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Rösing's wolfpack was a formation of the German Navy in World War II, a "wolfpack" of U-boats that operated during the early stages of the Battle of the Atlantic.

Background

Rösing's wolfpack was an early essay by the German Navy during the Second World War in its wolfpack tactic against Allied convoys. Its operations were in June 1940, at the beginning of the "Happy Time", when the U-boat Arm renewed its offensive in the Atlantic campaign. The name "Rösing" was unofficial, taken from that of its commander, Hans-Rudolf Rösing. Unlike later packs which had specific code names this formation was left without an official designation.

In June 1940 U-boat Command (BdU) received intelligence that a large troop convoy would be passing through the mid-Atlantic to Britain.[1] The convoy, designated US 3, would comprise seven troopships, including RMS Queen Mary and would be transporting some 25,000 Australian and New Zealand troops. It was decided to form a patrol line off the coast of Spain, in order to mount a wolf pack attack on the convoy. To this end three U-boats already on station, and two others sent as reinforcement, would concentrate of Cape Finisterre in Spain. The group would be under the command of KK Rosing, 7th ("Wegener's") flotilla commander.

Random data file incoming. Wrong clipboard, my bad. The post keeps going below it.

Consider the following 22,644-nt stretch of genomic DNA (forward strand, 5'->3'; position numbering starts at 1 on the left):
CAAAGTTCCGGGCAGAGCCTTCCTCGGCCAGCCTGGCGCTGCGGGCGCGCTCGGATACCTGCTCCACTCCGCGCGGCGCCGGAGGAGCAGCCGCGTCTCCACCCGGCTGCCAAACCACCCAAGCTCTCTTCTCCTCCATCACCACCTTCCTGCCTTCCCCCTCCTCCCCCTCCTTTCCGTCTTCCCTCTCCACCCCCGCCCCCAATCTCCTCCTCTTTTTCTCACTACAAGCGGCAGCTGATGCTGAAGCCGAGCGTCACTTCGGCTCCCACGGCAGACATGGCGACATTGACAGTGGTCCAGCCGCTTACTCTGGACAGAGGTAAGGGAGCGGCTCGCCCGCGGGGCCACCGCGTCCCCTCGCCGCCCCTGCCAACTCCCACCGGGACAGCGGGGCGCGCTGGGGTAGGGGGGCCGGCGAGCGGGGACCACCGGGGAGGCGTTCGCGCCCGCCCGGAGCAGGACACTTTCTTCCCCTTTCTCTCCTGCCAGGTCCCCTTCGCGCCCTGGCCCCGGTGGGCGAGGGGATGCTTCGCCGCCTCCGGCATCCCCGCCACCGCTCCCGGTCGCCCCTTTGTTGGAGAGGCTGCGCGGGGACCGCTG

Operations

The two boats dispatched from Germany were U-46, under Endrass, and U-48 under Rosing. They would join U-29 (Schuhart), U-43 (Ambrosius) and U-101 (Frauenheim), which were already in mid-Atlantic.

All five boats met with success while moving into position. U-46 was able to intercept and sink three ships, sailing alone and unescorted; she also sank the AMC RMS Carinthia. U 48 sank three ships in transit, while in the south U-101 also sank three ships.

By 14 June all five boats were in position, but the Allies, suspecting U-boat activity in the area, re-routed the convoy to the west, so that it passed around the packs position. By 17 June it was clear the convoy had escaped, and the pack was dissolved. All boats then proceeded to patrol independently.[2]

Before returning to base U-46 sank one more ship and attacked HMS Ark Royal, though this was unsuccessful. U-48 sank four more ships, for a total of seven (37,425 GRT), U-101 sank three more, including the passenger ship Wellington Star, for a total of seven (42, 026 GRT). All U-boats returned to base safely.

Aftermath

Sailing independently, the five boats of Rosing's pack achieved great success, sinking a total of 27 ships. However as a wolf pack, operating as a group to intercept and destroy a convoy of ships, it failed in its intent. The failure underlined the difficulties of operating a wolf pack under local control at sea; henceforth BdU determined to exercise close control from its head-quarters, newly established at Lorient in occupied France

U-boats involved

See also

Notes

  1. Blair p169
  2. Blair p169

References

External links

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